men with more men. And what are we going to do in regard to money if we have spent our money for that which has no value, if we have burdened our credit so we have no more credit? I ask you, what is our position going to be? It was said in the House the other day that munitionmaking was being shut down in Canada because the Canadian Government was unable to finance the making of munitions in Canada. It was said that the purchase of bacon in Canada for British supplies had ceased for the same reason. Because the United States was able to continue to finance the making of munitions, and the purchase of bacon, munition-making and the purchase of bacon are continuing in the States, while both were being shut down in Canada. Is this a matter for light consideration? Is it a light thing that we should see our industries shut down and the products of our farms left in our warehouses, or going to the Allies through the medium of our neighbours, because our Government has seen fit to destroy our credit and to spend our money in this enterprise they are undertaking at the present time?

I have nothing to say against the Canadian Northern Railway company and I have nothing to say against the Canadian Northern railway. It .is a great enterprise, and I have every confidence that under other circumstances it would have been a success. I would have been glad to see means taken to tide the enterprise over present difficulties, so that it would still become a success. However,that is not the question before

the House. The question before us is the payment of an unknown amount, not to the Canadian Northern Railway Company, not to Mackenzie and Mann, the projectors and controllers of that railway company, but to the Canadian Bank of Commerce, the pledgees who hold the stock. It appears the Canadian Bank of Commerce has advanced money, the Government refuses to say how much. This amount was advanced on security of this stock, which

the Drayton-Acworth report says is worth nothing, and which every man knows is worth nothing. The Canadian Bank of Commerce has seen fit to make advances of untold amounts on security that has no value. On what ground did the Canadian Bank of Commerce make those advances? On the ground that they had sufficient influence with the Government of Canada that the Government, acting as their servant, would come to Parliament and put through legislation that would protect them in having paid out money contrary to the terms of the Bank Act, contrary to good finance, and contrary to every rule that should govern business in this country.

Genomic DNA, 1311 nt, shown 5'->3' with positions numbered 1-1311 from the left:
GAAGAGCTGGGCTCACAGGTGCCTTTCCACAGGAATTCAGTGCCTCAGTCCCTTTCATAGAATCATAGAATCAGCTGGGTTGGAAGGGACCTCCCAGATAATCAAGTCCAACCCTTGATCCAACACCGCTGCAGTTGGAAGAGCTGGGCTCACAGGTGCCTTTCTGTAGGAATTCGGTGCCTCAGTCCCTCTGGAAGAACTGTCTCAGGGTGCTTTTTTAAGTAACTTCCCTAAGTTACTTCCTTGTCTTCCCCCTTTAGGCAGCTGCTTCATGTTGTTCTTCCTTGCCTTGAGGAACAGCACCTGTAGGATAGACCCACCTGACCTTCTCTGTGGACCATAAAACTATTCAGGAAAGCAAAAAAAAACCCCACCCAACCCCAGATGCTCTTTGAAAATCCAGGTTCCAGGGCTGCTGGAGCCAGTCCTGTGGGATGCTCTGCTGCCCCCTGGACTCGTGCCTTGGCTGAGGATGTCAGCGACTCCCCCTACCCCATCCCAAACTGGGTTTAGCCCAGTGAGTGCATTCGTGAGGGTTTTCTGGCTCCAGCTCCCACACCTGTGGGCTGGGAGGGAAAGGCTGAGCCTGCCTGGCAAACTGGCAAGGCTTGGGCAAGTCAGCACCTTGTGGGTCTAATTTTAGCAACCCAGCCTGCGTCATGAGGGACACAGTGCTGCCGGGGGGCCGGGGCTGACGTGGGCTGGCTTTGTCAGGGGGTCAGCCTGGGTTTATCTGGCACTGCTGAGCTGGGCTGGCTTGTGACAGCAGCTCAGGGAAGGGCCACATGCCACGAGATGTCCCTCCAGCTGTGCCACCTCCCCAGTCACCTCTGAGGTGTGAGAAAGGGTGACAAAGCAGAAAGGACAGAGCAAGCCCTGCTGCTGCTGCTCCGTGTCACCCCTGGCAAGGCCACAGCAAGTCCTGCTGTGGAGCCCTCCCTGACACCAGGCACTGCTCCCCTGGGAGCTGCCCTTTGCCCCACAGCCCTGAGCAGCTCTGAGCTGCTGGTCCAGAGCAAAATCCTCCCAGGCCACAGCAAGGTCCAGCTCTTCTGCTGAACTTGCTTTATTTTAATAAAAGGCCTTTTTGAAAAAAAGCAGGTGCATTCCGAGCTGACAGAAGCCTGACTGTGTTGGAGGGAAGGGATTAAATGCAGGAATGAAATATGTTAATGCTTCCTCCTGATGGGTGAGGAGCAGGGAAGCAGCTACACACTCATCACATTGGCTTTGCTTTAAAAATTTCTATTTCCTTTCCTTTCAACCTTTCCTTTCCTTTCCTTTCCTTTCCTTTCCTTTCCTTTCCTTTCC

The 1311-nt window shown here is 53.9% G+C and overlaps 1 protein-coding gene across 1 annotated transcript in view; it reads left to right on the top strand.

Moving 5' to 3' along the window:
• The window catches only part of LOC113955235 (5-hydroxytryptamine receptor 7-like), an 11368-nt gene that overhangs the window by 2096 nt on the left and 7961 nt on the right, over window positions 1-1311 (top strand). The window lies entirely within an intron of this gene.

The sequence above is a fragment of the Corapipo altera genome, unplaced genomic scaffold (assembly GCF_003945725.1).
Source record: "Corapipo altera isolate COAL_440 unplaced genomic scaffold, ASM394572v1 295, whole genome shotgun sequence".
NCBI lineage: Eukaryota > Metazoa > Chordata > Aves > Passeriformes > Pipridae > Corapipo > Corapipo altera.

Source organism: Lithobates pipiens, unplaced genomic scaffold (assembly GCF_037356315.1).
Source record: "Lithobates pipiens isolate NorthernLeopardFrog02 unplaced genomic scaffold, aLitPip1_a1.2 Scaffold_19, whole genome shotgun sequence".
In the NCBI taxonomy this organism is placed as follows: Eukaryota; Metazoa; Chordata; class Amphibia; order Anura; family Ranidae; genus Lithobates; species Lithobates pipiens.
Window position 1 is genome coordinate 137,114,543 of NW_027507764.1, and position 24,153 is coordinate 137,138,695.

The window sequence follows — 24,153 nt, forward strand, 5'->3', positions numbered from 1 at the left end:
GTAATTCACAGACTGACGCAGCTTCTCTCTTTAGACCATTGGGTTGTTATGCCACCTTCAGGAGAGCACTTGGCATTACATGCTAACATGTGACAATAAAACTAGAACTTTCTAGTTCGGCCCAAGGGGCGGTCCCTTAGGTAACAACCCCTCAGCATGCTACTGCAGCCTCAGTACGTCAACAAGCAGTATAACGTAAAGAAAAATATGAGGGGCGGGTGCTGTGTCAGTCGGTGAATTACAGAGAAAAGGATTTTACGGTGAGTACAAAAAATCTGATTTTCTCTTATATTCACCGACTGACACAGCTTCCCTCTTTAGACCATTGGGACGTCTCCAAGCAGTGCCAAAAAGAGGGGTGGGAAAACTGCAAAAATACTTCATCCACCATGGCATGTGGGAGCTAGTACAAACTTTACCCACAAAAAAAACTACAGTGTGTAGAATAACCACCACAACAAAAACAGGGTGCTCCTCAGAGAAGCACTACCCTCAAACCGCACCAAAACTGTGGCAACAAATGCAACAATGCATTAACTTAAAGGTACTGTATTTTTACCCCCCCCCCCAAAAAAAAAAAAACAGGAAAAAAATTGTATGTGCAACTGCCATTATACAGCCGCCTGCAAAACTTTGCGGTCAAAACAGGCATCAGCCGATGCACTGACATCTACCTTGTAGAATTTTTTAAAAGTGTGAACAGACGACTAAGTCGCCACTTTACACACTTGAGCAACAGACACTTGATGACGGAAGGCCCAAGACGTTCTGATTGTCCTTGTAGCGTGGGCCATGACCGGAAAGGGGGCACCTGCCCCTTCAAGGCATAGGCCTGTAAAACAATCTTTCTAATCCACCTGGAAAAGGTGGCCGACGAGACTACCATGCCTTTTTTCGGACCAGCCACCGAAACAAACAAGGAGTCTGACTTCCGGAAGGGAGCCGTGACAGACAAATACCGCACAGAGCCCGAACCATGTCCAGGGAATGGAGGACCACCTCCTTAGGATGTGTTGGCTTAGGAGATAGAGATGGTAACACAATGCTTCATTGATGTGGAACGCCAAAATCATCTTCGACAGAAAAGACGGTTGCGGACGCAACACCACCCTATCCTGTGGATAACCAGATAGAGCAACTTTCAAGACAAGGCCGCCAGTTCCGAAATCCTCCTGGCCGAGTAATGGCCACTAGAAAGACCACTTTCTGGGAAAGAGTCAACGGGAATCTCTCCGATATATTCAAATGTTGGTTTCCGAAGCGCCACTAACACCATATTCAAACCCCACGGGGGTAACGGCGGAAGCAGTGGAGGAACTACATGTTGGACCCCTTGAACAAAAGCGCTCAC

This is an act for the relief of the Bank of Commerce, a member of the financial group in the city of Toronto which directs the policy of this Government and which has a strangle-hold on the business of this country. That is the reason this legislation is going through. It is not because of the *Canadian Northern railway or the devotion of the Prime Minister and the Minister of Finance to the principles of government ownership; it is for the salvation and the help of Big Business in the city of Toronto, that the people's millions are to be poured into the coffers of the Canadian Bank of Commerce on the judgment of an arbitration that should never sit. We have millions to hand to the Bank of Commerce to save them from the consequences of acts which were never justified and which could not be justified; at the same time the wives and children of our soldiers at the front are depending on the passing of the hat for charity to keep them in comfort or decency -there is no recognition of the increased cost of living in the case of the dependents of our soldiers. We have not the money to spend; we have not the money in the treasury, and we cannot afford to spend it to maintain those dependents in the manner in which they should be maintained, but we have millions, and we do not put a limit on the millions, that we can pour into the coffers of the Bank of Commerce. Our disabled soldiers who come back from the front are not receiving the consideration to which they are entitled at the hands of this country which they have served, and for which they have suffered. The Government is convinced of this; the Prime Minister has told the House and the country that it is a fact. But the soldiers can wait; the Bank of Commerce cannot wait. The soldiers will get consideration when the next Parliament meets, but the Bank of

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CON

Louis-Philippe Gauthier

Conservative (1867-1942)

Mr. GAUTHIER (Saint-Hyacinth©) (Translation):

Mr. Speaker it is with pleasure, indeed that I shall improve the twenty minutes allotted to me, in condemning the measure now before the House for its third reading and in supporting the amendment moved by the hon. member for St-John (Mr. Pugsley). The future historian of Canada will state that since September 21, 1911, our country was unfortunate in having an administration steeped in torydsm to a degree unparalleled heretofore; and under a Government such as this, it is a relief to listen to a man such as the hon. member for St-John (Mr. Pugsley) who is fired with the spirit of true Liberalism.

What has been the present Government's policy? True to their traditions, they have bent their efforts towards encroaching upon civil liberty; they have outrun the term' of their prerogatives; they have substituted to Parliamentary action Commissions, appointed by themselves in order to load their friemds with all possible favours. But the greatest encroachment upon the liberties and the rights of